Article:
The 2012 Olympics may not have even started yet but Great Britain men's handball playmaker Ciaran Williams is already focusing on future Games.
Team GB are making their first ever appearance at an Olympics on home turf after an intensive programme was set up in 2006 with the intention of building a team for London.
While both the men's and the women's teams only qualified thanks to a wildcard from the British Olympic Association, the two sides have made remarkable progress over the last six years and are hoping to ride on the back of an Olympic-driven wave of interest in the sport.
Handball has gone hand in hand with the word legacy for the last couple of years and Williams, whose parents also represented Britain at the sport, hopes to use London 2012 as a springboard for the future. "We are reminded of that all the time and it's a responsibility we want," he told Press Association Sport.
"I have been around British Handball all of my life, most of my friends and family are involved with handball so it is something that I am passionate about, especially spending the last year playing in the UK and seeing the growth of the sport and its popularity increase.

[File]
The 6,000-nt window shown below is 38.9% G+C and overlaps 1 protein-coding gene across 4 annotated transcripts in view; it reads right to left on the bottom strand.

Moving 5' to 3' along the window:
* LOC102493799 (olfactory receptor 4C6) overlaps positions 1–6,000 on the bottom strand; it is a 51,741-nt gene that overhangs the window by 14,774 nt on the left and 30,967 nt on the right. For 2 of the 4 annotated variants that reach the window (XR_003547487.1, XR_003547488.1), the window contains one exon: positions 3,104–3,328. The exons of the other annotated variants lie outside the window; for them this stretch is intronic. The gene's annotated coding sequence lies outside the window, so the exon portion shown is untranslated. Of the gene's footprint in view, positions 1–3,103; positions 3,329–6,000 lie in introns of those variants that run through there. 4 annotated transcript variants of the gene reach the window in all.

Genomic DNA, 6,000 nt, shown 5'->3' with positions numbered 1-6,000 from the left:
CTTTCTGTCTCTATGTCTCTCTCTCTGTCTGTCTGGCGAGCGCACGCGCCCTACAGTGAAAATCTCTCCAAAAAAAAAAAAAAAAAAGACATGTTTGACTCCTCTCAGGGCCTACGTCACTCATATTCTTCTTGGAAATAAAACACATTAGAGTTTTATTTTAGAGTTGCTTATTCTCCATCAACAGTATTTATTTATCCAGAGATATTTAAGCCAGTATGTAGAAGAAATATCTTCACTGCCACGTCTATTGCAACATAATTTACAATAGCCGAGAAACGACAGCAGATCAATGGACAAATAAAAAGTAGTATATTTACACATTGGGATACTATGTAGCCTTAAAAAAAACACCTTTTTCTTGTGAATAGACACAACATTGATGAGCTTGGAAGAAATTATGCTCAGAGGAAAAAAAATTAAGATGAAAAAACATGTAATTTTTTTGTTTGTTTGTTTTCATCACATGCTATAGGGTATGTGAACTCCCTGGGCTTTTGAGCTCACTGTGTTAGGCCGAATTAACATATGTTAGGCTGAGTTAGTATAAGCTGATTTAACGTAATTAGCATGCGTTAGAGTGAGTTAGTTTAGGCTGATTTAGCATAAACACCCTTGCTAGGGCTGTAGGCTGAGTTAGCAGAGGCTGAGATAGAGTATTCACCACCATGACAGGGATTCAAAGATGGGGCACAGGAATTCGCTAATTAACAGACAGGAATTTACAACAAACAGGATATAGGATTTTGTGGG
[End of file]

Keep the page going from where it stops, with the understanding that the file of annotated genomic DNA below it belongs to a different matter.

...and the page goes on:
"With some credible results at the Olympics who knows what could happen, I've said it from day one - handball has something to offer to this country.
"We are the youngest team in the competition, so by Rio I will be 28 which is the peak for a handball player. If we have one Olympic cycle under our belt, another four years of a similar programme, and who knows what opportunities might come after the Games that will help us, then I don't think that reaching Rio is out of the question.
"But 2020 is definitely a target. The work that has gone on in the last six years, we are only going to get stronger, so who knows."
The men's preparations have followed a separate path to that of the women as while the women have been centralised in London for the last 15 months, the men have been playing at some of the top clubs around Europe. And Williams, 24, believes that exposure to top-level handball has stood them in good stead.
"I spent the first five years of the programme abroad and the other guys are playing in some of the top teams in Europe now so they are getting the games week in week out against some of the best players on the planet and experiencing some of the styles of handball we will face in the Games so that is fantastic," he said.